"Shockingly violent": Man tased in back while sitting on curb sues officer, city

LANCASTER, Penn. -- A Pennsylvania man who seen on video sitting on a curb when an officer fired a stun gun at his back last week filed a federal lawsuit Monday claiming his constitutional rights were violated. Sean Williams, who is black, filed the suit in U.S. District Court against the officer and the City of Lancaster, claiming police used excessive force, denied him medical care and racially profiled him.

Officer Philip Bernot is seen in a video of the June 28 incident in Lancaster telling the 27-year-old Williams to straighten his legs out before deploying the stun gun as Williams is sitting and facing away from him. Police have said that Williams didn't follow their instructions, but his lawyer tells Crimesider that Williams was compliant and was receiving different instructions from two different officers on scene.

The lawsuit calls Bernot's actions "shockingly violent."

"I think the video constitutes a very obvious example of the unreasonable use of force by a police officer in a situation where the victim was being completely compliant and no Taser was called for," the lawyer, Brian Mildenberg, told Crimesider.

The lawsuit says Williams continues to suffer pain and "crippling anxiety." Mildenberg called for Bernot, who is white, to be deactivated as a police officer.

In a statement, Lancaster police say that another officer responded to a 911 call reporting a man with a bat who "went after" a group of three people. The officer saw three people telling a man later identified as Williams to get away from them. Williams was repeatedly asking a woman in the group for his Social Security card. 

The officer said she told Williams several times to sit down, but he refused to comply, police say.

About two minutes later, Bernot arrived to assist the first officer and instructed Williams to sit on the curb, telling him he would use his stun gun if he didn't comply. Police say Williams sat and was then "instructed to stick his legs straight out in front of him and to cross his ankles."

"This is done as a measure of control to insure that is someone is going to flee or offer physical resistance, they will have to move their legs under them to do so," the statement said. "Non-compliance is often a pre-cursor to someone that is preparing to flee or fight with officers."

Police say Williams failed to follow instructions and Bernot deployed the stun gun, the probes striking Williams on his back. Williams can be seen writhing in pain before he is arrested.  

In the video, Williams can be seen before the stun gun is deployed moving his legs closer to his body. Mildenberg said the first officer to arrive on scene told him to bend his legs and that the instructions from the two officers were confusing. He also said that the officers refused to provide WIlliams with medical attention, though police say he was later checked out by EMS per their protocol.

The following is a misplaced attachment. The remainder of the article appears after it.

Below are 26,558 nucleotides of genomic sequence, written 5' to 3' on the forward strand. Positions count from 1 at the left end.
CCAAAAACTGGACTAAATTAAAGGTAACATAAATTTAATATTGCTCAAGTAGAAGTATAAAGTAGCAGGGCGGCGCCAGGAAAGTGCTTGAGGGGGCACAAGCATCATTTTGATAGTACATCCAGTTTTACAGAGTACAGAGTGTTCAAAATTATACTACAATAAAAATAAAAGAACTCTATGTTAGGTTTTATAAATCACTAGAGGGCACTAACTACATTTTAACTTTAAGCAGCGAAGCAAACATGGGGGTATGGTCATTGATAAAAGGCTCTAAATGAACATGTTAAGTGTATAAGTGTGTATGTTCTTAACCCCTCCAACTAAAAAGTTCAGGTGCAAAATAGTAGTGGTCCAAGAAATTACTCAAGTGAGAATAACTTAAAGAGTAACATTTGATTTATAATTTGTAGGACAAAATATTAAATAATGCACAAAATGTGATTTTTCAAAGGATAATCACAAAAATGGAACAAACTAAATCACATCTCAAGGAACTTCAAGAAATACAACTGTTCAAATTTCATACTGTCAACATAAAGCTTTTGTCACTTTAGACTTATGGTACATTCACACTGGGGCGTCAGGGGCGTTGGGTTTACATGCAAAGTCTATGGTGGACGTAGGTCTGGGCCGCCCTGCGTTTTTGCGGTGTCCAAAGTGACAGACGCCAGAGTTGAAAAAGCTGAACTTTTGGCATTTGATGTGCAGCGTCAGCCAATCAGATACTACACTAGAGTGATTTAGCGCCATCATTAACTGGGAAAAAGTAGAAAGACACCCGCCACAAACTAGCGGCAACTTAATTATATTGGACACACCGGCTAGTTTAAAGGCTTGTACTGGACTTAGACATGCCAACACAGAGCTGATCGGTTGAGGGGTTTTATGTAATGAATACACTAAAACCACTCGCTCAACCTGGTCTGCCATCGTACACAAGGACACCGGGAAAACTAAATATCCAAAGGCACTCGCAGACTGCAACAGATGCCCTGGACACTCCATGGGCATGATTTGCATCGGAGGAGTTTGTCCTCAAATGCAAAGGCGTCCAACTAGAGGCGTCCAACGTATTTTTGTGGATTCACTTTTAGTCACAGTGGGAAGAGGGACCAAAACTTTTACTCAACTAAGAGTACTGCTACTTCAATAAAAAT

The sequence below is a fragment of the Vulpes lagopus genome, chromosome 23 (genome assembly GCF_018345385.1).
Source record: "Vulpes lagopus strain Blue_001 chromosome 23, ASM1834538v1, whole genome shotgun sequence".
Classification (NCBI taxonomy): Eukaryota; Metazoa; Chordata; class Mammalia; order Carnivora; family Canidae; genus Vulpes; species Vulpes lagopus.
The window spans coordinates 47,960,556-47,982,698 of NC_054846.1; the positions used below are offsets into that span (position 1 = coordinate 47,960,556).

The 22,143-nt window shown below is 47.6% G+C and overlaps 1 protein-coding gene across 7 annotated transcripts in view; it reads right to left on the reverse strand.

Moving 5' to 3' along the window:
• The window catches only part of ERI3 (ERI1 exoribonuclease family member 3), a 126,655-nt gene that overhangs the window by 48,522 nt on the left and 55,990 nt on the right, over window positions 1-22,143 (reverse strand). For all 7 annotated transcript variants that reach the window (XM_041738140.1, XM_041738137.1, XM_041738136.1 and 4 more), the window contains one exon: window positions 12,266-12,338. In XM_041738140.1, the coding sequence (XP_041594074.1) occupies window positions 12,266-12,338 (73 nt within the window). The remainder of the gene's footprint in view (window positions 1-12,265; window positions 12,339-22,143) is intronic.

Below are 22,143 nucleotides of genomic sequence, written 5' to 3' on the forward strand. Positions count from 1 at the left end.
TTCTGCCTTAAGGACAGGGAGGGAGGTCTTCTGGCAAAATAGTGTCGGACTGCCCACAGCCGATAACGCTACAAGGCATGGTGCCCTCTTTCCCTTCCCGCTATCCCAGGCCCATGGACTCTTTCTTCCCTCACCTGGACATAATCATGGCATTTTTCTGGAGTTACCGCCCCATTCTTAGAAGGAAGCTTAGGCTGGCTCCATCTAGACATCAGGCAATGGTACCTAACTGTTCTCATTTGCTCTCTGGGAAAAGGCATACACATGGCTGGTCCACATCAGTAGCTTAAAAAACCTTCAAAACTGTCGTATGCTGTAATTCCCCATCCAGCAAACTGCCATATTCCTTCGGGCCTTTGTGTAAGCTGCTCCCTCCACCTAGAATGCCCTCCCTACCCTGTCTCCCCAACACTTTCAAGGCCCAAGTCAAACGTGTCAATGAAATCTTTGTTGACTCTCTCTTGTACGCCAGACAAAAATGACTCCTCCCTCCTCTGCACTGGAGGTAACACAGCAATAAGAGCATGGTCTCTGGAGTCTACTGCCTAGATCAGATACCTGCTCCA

Police said the group that was telling Williams to get away from them never saw him with a bat, and no bat was found at the scene. The group said Williams had been acting increasingly erratically and wanted to fight them, according to police. Williams was found to have an active warrant for possession of a controlled substance and public drunkenness, and was taken into custody on the outstanding charges. He was arraigned and released on unsecured $5,000 bail.

Speaking in an interview with Good Morning America, Williams said he didn't believe the officer used the stun gun because of his race, but rather said he believed "police weren't doing their job right." Mildenberg told Crimesider that Williams believes the incident involved racial profiling as laid out in the lawsuit because minorities in Lancaster are disproportionately affected by arrests and use-of-force incidents, but he doesn't believe he was Tased because he is black.

"Nobody should be Tased in the back in a situation where they're not doing nothing wrong," Williams told Good Morning America. "If they're following every directive that's being given to them, there's no reason that somebody should get stunned in the back to the point where they could be traumatized for the rest of their life."

A Lancaster police spokesman didn't return a call from CBS News Crimesider requesting a response on the lawsuit's claims. The incident is being reviewed by the department's Use of Force training cadre and command staff, according to the police statement.

Mayor Danene Sorace released a statement last  week saying she was upset by the video.

"Like you, when I saw the video I was upset by it and it is of great concern to me. We take the use of force very seriously," Sorace said in the statement, according to Lancaster Online.

  • Erin Donaghue

    Erin Donaghue covers crime for CBSNews.com's Crimesider.